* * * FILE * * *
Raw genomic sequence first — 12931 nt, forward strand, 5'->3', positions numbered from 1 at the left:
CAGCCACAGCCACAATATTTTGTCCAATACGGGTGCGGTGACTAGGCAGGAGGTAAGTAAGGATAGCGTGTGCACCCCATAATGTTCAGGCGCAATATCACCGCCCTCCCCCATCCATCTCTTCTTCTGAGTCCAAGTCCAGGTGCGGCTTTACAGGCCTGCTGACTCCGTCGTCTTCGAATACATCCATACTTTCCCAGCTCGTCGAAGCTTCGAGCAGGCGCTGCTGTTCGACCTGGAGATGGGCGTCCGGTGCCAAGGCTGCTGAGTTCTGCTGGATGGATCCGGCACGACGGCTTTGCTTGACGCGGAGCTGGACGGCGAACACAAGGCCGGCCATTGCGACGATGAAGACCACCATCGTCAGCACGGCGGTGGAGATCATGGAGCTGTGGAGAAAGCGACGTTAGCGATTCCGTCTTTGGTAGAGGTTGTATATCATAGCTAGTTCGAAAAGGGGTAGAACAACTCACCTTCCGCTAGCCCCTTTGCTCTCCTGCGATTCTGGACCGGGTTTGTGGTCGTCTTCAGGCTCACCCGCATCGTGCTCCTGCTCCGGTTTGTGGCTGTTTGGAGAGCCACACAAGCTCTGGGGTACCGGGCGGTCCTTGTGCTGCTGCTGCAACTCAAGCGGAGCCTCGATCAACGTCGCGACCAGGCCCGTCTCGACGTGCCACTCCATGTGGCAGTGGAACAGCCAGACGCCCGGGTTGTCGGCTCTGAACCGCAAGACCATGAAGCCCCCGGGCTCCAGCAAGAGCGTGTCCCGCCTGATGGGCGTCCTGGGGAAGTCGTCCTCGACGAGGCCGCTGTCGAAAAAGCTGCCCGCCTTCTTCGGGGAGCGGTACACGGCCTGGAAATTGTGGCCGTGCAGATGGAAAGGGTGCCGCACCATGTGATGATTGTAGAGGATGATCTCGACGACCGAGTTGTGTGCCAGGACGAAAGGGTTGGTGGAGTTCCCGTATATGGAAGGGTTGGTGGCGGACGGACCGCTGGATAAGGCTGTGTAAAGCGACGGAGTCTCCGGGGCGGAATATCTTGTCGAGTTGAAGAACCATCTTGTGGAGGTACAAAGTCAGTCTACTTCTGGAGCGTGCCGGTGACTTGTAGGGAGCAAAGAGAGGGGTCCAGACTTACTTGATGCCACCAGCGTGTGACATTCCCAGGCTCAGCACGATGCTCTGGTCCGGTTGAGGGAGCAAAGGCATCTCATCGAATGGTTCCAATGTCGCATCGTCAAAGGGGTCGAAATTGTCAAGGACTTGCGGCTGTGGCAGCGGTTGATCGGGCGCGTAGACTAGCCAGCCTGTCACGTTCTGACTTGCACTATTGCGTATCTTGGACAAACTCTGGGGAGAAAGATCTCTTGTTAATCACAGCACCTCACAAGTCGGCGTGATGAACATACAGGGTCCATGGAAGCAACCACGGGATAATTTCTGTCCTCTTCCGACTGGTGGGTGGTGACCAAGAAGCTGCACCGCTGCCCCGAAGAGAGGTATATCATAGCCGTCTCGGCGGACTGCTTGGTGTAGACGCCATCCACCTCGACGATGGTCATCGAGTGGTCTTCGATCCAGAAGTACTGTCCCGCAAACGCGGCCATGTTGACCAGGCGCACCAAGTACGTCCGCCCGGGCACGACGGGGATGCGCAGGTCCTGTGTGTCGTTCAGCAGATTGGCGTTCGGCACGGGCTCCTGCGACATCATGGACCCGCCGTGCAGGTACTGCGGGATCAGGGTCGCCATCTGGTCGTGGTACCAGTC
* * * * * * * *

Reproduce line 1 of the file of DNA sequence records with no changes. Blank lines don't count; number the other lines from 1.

Raw genomic sequence first — 12931 nt, forward strand, 5'->3', positions numbered from 1 at the left: